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Medical experts are the most dangerous witnesses for the state. The majority of sex crime cases do not have any physical evidence. Under Texas Rule of Evidence 803(4), a nurse, paramedic or doctor can testify about medical information. Normally, when there is an allegation of sexual abuse one of the first things that is done is that the child is taken for a medical examination. Normally, what the child says to someone else is hearsay. But there is an exception to the hearsay rule. The exception is that statements that are made for the purpose of medical diagnosis or treatment can come into evidence.
Often times the child will repeat the allegations on the medical reports. So, this is a way for the state to try and show that the child has been consistent about their story. However, these reports can be discredited. Often times, the person who testifies may be different from the person who actually administered the examination. Also, they may not note on the reports who was present with the complainant when they were asked questions or who responded to the questions the guardian who was with the child or the child. I find that the best methodology is to go through the document one item at a time and find an avenue of attack.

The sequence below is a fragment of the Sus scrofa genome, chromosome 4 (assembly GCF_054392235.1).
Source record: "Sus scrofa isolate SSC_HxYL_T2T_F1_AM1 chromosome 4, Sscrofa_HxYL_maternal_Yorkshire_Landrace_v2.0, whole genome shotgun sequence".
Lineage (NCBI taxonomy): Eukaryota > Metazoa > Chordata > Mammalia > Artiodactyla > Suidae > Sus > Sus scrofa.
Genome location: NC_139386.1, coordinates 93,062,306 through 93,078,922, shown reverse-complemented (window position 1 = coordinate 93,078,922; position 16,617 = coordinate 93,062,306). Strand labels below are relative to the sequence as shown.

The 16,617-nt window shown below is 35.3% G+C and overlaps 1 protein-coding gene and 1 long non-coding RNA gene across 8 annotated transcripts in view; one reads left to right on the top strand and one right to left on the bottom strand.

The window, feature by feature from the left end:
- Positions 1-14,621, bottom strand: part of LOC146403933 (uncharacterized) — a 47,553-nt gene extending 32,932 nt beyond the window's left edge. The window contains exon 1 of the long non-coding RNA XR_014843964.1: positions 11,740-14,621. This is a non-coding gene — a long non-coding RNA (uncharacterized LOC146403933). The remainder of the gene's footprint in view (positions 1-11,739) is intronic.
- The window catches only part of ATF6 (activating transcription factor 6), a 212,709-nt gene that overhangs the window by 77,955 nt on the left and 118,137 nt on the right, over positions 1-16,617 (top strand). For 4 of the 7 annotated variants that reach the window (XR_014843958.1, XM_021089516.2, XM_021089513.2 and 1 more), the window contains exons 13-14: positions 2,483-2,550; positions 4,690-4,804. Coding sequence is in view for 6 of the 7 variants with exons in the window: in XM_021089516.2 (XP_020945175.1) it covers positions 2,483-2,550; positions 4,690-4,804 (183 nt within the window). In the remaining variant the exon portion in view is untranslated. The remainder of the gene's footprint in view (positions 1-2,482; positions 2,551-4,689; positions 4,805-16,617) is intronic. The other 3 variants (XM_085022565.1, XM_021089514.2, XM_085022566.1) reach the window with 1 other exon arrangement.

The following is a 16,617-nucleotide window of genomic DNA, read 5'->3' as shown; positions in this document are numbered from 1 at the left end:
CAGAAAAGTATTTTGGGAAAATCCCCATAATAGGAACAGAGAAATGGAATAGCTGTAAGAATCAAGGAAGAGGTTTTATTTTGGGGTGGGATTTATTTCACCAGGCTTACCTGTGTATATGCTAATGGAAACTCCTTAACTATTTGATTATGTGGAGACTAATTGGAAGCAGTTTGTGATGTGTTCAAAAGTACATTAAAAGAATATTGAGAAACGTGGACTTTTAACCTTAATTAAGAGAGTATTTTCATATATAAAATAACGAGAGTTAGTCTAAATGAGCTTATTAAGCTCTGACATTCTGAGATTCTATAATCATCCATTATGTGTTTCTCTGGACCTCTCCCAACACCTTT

If the medical expert says that there is physical evidence of abuse, then we must make sure that we have a defense medical expert to refute the medical expert. Another medical expert will often have a different conclusion than the medical expert who is employed by the state.